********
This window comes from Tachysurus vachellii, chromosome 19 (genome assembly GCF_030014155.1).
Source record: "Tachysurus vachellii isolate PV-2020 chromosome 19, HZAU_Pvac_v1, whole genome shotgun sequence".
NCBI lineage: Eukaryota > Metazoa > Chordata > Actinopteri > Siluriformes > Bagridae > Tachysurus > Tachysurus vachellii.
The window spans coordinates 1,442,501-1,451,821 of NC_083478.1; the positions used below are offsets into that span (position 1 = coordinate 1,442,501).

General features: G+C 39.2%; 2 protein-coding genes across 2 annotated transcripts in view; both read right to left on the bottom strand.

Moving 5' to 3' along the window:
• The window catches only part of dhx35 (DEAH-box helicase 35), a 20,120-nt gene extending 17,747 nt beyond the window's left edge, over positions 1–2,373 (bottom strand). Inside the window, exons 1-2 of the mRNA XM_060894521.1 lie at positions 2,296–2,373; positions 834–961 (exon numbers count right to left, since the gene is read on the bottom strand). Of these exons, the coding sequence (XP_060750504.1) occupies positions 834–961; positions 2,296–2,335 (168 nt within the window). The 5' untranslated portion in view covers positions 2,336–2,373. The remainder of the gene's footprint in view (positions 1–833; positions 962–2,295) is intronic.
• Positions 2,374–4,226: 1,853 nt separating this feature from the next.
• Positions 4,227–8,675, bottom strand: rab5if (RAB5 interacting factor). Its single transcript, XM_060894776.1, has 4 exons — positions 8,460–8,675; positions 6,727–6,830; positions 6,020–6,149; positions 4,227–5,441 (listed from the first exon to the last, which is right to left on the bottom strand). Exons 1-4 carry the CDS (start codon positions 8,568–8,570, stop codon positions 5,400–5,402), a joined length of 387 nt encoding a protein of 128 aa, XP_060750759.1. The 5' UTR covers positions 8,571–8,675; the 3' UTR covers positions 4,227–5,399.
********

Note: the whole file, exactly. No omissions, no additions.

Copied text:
This window comes from Tachysurus vachellii, chromosome 19 (genome assembly GCF_030014155.1).
Source record: "Tachysurus vachellii isolate PV-2020 chromosome 19, HZAU_Pvac_v1, whole genome shotgun sequence".
NCBI lineage: Eukaryota > Metazoa > Chordata > Actinopteri > Siluriformes > Bagridae > Tachysurus > Tachysurus vachellii.
The window spans coordinates 1,442,501-1,451,821 of NC_083478.1; the positions used below are offsets into that span (position 1 = coordinate 1,442,501).

General features: G+C 39.2%; 2 protein-coding genes across 2 annotated transcripts in view; both read right to left on the bottom strand.

Moving 5' to 3' along the window:
• The window catches only part of dhx35 (DEAH-box helicase 35), a 20,120-nt gene extending 17,747 nt beyond the window's left edge, over positions 1–2,373 (bottom strand). Inside the window, exons 1-2 of the mRNA XM_060894521.1 lie at positions 2,296–2,373; positions 834–961 (exon numbers count right to left, since the gene is read on the bottom strand). Of these exons, the coding sequence (XP_060750504.1) occupies positions 834–961; positions 2,296–2,335 (168 nt within the window). The 5' untranslated portion in view covers positions 2,336–2,373. The remainder of the gene's footprint in view (positions 1–833; positions 962–2,295) is intronic.
• Positions 2,374–4,226: 1,853 nt separating this feature from the next.
• Positions 4,227–8,675, bottom strand: rab5if (RAB5 interacting factor). Its single transcript, XM_060894776.1, has 4 exons — positions 8,460–8,675; positions 6,727–6,830; positions 6,020–6,149; positions 4,227–5,441 (listed from the first exon to the last, which is right to left on the bottom strand). Exons 1-4 carry the CDS (start codon positions 8,568–8,570, stop codon positions 5,400–5,402), a joined length of 387 nt encoding a protein of 128 aa, XP_060750759.1. The 5' UTR covers positions 8,571–8,675; the 3' UTR covers positions 4,227–5,399.